Isotretinoin, which was originally introduced as a treatment for acne under the brand name Accutane, is an effective, short-term treatment option for moderate to severe acne that has proven resistant to other therapies. Unfortunately, there is also a lot of misinformation around what this treatment is and how it can help. Accutane has been used to treat acne since the 1980s, but there is a lot of misinformation about it on the internet. All dermatologists would agree that, if used correctly, isotretinoin is the most effective acne treatment. We know how effective and beneficial Accutane can be for people who suffer from severe acne and hope they’ll take the time to seek out information from a dermatologist and make a fully informed decision about using this acne treatment. In this blog, we walk you through some of the most important things people should know when determining whether or not Accutane is the right acne treatment for them.
What is Accutane?
Many patients who have struggled with acne that simply won’t clear up, even though they’ve tried every treatment. They perform daily maintenance skin care, and they even change their diet or other routines in order to help their skin. It can be extremely frustrating to struggle with acne, especially for those who have more painful cystic or nodular acne. Accutane is a good option for these treatment-resistant patients, and it offers them long term results and relief.
1 – Accutane is a Derivative of Vitamin A
The main ingredient in Accutane is derived from vitamin A, which is naturally produced in our bodies and consumed through our diets. Vitamin A is a key nutrient in the development and maintenance of healthy skin. It also plays a vital role in organ function, healthy immune response, and clear vision.
2 – Accutane is a Short-Term Acne Solution
Isotretinoin is not usually taken for very long. In most cases, people only need one course of medication that is completed within six to nine months and will offer a lifetime of skin improvement for people who struggle with acne. Many people with moderate to severe cystic or nodular acne are dependent upon long term oral and topical medications to manage their breakouts. Long term use of oral antibiotics, birth control pills, and other medications used to address acne can have adverse side effects long term and may not be the most optimal treatment for acne. So, for this reason, the short-term Accutane treatment completed in less than a year is often a better solution.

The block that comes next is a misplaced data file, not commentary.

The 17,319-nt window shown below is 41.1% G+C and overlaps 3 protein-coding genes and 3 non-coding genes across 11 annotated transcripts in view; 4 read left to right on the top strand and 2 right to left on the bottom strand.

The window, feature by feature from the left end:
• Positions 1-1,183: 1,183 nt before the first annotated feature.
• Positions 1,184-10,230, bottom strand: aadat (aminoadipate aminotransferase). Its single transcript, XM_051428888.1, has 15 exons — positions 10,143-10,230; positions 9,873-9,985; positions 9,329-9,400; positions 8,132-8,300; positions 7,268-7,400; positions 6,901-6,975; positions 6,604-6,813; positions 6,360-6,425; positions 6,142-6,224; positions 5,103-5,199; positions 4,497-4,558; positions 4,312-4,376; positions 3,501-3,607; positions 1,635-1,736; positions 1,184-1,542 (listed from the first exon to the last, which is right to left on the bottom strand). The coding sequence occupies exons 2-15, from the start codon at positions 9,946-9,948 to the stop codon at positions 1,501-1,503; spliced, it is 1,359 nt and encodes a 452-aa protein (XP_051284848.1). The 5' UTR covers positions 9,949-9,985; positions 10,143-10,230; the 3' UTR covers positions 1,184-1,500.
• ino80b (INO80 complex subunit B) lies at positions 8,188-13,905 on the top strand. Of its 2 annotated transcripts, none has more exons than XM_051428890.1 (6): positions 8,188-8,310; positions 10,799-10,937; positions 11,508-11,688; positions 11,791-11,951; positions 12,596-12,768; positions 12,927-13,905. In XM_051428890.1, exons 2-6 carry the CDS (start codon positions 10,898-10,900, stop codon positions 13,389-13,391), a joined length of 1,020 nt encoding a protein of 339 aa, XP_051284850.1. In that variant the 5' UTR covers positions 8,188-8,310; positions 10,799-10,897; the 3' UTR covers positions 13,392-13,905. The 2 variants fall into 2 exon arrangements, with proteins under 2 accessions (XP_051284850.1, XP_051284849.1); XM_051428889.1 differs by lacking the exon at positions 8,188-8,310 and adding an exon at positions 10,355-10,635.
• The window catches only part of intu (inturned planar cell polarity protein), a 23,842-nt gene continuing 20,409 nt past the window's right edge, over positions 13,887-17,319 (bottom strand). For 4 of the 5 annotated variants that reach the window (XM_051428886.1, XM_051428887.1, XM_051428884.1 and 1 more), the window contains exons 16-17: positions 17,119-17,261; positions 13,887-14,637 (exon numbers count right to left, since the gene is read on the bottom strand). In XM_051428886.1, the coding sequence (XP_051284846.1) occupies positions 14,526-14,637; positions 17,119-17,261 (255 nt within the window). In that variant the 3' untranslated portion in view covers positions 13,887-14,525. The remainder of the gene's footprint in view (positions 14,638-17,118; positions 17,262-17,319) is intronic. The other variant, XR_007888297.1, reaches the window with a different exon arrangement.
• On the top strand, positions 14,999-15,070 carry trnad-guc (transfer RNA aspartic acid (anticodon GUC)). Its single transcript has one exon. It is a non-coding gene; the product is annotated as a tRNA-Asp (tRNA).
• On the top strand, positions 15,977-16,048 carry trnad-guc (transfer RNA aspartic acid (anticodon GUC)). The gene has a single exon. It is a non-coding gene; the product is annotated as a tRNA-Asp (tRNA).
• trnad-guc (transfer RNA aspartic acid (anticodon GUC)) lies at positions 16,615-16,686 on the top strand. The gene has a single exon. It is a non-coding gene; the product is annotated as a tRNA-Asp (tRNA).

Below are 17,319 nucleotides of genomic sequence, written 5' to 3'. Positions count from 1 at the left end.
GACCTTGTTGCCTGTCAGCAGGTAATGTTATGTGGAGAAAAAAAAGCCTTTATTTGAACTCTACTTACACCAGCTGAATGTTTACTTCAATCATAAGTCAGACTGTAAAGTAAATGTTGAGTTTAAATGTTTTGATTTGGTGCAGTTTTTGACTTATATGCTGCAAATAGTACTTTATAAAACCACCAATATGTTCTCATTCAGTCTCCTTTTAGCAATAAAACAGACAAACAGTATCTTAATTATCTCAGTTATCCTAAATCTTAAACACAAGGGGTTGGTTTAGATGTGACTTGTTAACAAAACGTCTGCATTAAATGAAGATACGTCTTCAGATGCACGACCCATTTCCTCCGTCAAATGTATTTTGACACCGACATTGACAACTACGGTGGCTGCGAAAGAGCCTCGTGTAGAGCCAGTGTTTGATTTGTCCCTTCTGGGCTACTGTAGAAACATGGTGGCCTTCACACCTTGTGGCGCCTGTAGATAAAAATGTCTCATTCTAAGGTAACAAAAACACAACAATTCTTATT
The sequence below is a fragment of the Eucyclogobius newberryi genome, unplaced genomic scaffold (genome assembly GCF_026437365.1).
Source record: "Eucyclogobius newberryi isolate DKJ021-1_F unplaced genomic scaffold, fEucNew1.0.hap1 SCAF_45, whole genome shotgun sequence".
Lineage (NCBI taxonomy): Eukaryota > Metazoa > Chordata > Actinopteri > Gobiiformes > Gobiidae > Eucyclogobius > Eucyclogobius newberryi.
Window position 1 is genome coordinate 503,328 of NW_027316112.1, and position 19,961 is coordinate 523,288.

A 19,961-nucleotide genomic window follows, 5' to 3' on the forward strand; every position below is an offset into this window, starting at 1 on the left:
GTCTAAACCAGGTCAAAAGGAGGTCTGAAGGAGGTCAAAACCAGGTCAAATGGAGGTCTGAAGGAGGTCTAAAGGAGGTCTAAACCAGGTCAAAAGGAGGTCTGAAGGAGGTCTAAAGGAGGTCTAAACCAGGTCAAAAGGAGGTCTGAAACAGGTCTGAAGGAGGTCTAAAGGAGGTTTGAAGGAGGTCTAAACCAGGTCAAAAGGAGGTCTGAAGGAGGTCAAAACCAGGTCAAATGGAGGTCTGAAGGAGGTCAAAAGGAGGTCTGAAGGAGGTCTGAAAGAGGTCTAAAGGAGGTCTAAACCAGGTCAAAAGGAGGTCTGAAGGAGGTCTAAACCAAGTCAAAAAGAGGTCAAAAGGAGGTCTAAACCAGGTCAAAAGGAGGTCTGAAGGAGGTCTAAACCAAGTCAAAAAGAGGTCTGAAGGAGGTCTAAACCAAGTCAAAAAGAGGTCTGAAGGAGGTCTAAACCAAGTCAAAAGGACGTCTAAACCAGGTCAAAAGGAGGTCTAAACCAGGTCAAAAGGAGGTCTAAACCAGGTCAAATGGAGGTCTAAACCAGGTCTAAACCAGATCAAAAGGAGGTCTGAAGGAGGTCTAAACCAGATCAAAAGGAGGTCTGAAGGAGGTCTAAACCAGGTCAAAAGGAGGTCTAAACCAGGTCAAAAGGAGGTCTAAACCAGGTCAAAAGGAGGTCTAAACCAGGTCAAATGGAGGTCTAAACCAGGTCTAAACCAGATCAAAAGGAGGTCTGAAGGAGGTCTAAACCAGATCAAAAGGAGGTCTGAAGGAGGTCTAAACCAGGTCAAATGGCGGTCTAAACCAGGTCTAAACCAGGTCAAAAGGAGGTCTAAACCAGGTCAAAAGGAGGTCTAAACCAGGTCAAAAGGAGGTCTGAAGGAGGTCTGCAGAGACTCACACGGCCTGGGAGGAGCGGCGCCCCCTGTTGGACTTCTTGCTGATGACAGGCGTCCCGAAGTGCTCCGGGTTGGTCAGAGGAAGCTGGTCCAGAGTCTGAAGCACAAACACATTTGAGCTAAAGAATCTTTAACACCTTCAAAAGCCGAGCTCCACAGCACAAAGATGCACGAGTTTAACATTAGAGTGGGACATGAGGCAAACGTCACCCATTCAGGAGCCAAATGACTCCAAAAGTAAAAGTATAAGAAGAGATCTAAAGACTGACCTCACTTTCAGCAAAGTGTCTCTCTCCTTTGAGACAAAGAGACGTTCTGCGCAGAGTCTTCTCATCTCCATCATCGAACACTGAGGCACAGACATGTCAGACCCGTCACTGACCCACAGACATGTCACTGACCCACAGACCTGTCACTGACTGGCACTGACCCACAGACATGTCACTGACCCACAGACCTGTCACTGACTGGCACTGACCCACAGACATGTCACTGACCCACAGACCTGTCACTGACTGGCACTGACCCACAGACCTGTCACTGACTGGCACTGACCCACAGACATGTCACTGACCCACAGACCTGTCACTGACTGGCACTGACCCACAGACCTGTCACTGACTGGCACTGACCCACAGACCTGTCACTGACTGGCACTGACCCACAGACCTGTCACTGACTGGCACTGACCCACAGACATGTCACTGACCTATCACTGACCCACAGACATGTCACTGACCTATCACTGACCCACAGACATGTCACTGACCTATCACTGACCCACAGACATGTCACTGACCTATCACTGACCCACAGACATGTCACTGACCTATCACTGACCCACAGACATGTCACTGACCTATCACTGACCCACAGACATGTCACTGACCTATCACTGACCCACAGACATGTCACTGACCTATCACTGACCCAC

3 – Most People Only Need One Course of Accutane Treatment
After completing the course of medication, the vast majority of people will not need any additional rounds of Accutane treatment. While they may see a few pimples or mild breakouts, most never have flareups that are ever as severe again.
4 – Accutane is Safe for Most People
The potential for adverse health risks is a concern for many people before they begin a new medication regimen like Accutane. After years of offering this treatment, we are now able to understand what the risks of taking isotretinoin are and how to mitigate them through careful observation and treatment planning. Specifically, you will be required to meet with your dermatologist at least once each month. During these checkups, we’ll be monitoring you for signs of concern and adjusting your treatment plan accordingly. On the possible side effects of isotretinoin use, we have gained decades of knowledge on the way that Accutane impacts a person’s health, we are well equipped to monitor and adjust treatment, meaning isotretinoin is perfectly safe for the vast majority of people when appropriately administered by a trained professional.
5 – Accutane is NOT Safe During Pregnancy
While the majority of health risks can be mitigated with appropriate monitoring during treatment, this medication is never safe for women who are pregnant or trying to become pregnant because there are high risks for birth defects, low birth weight, and pre-term delivery. For these reasons, women will be asked to submit to monthly pregnancy testing throughout the course of their treatment as well as affirming their use of birth control.